Kosovar police units in armoured vehicles moved in to secure and search a village in north Kosovo on Monday, a day after four people were killed in a shootout there between police and ethnic Serb gunmen in the restive region.
The gunmen stormed the village of Banjska on Sunday, battling police and barricading themselves into a Serbian Orthodox monastery. Police retook the monastery late on Sunday, after three attackers and one police officer were killed.
The armed police units searched houses in the village on Monday, looking for any gunmen who had not fled, a police source told Reuters. The village was still sealed off to journalists on Monday morning.
The attack happened when three police units were dispatched to a bridge at the entrance to the village that two trucks without licence plates had blocked, Kosovo police said.
The responding officers came under fire from weapons that included hand grenades and bombs, authorities said.
The officers managed to push back the attack and took two wounded members of their ranks to a hospital in the city of Mitrovica. One of them was dead on arrival, doctors said.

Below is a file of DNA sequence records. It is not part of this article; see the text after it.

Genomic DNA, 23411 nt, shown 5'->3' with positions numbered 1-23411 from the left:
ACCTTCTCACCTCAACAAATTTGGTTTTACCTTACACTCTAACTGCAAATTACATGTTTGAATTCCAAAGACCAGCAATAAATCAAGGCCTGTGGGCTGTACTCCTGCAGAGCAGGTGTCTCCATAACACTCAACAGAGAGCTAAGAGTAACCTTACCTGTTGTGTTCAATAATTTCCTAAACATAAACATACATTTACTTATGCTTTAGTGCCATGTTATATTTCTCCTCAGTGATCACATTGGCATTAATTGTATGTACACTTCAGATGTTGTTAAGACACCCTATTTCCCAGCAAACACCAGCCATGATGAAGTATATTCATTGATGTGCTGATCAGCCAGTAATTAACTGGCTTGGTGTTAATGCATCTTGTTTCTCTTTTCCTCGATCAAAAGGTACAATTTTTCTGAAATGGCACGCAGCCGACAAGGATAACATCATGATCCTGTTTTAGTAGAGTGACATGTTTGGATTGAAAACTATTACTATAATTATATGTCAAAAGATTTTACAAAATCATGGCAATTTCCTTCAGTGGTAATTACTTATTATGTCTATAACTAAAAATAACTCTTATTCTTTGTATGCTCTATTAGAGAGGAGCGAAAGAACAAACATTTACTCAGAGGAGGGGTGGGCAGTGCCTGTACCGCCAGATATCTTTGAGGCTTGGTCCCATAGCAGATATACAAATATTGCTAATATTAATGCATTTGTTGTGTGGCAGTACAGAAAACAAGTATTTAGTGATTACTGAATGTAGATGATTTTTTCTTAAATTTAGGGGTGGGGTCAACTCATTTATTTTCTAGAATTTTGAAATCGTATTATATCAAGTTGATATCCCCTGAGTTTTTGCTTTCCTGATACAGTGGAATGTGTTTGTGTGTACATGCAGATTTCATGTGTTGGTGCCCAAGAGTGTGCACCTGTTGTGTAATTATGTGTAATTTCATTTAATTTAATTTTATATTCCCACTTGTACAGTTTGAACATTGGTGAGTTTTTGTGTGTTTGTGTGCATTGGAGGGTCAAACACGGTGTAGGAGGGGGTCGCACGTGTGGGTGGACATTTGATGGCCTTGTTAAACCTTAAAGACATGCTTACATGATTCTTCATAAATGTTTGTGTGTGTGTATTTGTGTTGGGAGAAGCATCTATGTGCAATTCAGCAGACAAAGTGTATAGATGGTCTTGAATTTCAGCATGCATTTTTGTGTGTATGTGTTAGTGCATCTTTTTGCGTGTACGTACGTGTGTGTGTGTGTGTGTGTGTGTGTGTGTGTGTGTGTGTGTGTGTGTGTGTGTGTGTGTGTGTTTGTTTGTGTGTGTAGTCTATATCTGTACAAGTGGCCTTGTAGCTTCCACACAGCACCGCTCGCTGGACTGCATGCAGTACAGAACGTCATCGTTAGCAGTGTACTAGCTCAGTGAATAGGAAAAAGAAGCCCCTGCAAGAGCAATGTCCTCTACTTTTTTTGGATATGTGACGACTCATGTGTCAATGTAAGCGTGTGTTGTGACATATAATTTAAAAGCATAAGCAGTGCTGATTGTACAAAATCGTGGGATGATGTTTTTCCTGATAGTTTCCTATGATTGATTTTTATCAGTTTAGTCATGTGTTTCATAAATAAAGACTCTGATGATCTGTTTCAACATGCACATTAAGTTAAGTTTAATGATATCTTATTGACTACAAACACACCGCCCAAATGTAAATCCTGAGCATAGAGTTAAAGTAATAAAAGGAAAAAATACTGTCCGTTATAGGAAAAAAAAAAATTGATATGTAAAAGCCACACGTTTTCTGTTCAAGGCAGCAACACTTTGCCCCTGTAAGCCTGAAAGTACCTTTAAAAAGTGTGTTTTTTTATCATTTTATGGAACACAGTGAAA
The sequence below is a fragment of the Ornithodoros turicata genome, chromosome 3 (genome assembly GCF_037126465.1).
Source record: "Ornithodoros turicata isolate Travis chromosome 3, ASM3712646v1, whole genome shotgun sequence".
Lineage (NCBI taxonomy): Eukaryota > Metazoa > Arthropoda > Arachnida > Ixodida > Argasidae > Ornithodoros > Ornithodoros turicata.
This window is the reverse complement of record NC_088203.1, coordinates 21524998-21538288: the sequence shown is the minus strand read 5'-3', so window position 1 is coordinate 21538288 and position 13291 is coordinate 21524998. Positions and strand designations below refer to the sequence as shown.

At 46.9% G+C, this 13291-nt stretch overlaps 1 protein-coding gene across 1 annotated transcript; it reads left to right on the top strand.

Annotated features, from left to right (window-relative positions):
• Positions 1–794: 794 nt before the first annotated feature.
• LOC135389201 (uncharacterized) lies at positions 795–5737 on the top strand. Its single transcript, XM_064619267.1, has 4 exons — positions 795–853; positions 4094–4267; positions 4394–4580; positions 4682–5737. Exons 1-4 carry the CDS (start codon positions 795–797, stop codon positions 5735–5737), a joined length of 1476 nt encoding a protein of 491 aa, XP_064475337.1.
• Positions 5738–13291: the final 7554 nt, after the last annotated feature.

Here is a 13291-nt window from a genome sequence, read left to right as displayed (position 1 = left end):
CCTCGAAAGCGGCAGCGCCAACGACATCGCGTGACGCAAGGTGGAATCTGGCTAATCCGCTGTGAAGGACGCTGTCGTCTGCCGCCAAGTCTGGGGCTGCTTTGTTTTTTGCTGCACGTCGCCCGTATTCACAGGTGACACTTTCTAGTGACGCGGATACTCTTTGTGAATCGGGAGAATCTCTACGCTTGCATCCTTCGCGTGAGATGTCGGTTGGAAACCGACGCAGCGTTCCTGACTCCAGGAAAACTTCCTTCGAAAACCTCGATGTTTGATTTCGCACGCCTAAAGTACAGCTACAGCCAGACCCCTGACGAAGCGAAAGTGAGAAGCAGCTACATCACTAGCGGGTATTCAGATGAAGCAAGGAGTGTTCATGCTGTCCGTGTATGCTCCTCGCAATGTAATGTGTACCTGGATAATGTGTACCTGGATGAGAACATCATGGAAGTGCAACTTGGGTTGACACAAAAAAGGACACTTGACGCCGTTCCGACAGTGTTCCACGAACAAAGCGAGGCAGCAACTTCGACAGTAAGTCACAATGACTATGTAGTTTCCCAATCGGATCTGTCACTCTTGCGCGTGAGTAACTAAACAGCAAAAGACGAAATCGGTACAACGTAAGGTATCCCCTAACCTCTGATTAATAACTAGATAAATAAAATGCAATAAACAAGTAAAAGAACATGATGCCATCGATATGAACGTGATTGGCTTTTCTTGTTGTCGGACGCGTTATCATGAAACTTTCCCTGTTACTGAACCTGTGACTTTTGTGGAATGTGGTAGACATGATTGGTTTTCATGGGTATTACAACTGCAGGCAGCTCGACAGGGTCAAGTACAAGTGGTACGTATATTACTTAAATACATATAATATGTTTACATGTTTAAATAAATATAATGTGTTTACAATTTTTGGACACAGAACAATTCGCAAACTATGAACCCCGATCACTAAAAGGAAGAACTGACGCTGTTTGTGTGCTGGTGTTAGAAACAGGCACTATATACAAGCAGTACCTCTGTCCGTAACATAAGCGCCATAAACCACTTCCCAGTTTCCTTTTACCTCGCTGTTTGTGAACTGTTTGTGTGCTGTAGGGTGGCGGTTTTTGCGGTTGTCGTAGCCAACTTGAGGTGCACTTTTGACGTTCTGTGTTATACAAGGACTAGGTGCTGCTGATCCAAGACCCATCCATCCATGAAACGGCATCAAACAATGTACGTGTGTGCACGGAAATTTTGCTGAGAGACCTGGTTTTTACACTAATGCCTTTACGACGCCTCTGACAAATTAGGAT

Police said there were sporadic exchanges of gunfire more than 12 hours later.
Kosovo declared Monday a day of mourning. Flags were at half-mast on all public buildings in the capital Pristina on Monday to mourn the dead officer, Afrim Bunjaku.
It is not clear who the attackers are, nor who is supporting them.
Ethnic Albanians make up a majority of Kosovo’s 1.8 million people. But some 50,000 Serbs in the north of the former Serbian province do not accept Kosovo’s 2008 declaration of independence and see Belgrade as their capital, more than two decades after a Kosovo Albanian guerrilla uprising against Serbian rule.
Kosovo prime minister Albin Kurti has blamed Serbia for financing and sending armed men to Kosovo.
Serbian president Aleksandar Vucic has denied the allegations blaming Mr Kurti for inciting violence by refusing to form an association of Serb municipalities to give more autonomy to Serbs and by launching frequent police actions in the north.
The European Union (EU) has sponsored dialogue since 2013 seeking to normalise ties between Serbia and Kosovo. Josep Borrell, EU foreign policy chief, spoke to Mr Kurti and Mr Vucic on Sunday.
Tensions have been running high since clashes in northern Kosovo in May when more than 90 Nato peacekeeping soldiers and some 50 Serb protesters were injured in northern Kosovo.
While ethnic Albanians form more than 90 per cent of the population in Kosovo, Serbs are a majority in its northern region and have long demanded the implementation of a EU-brokered 2013 deal to create an association of autonomous municipalities in the area. – Agencies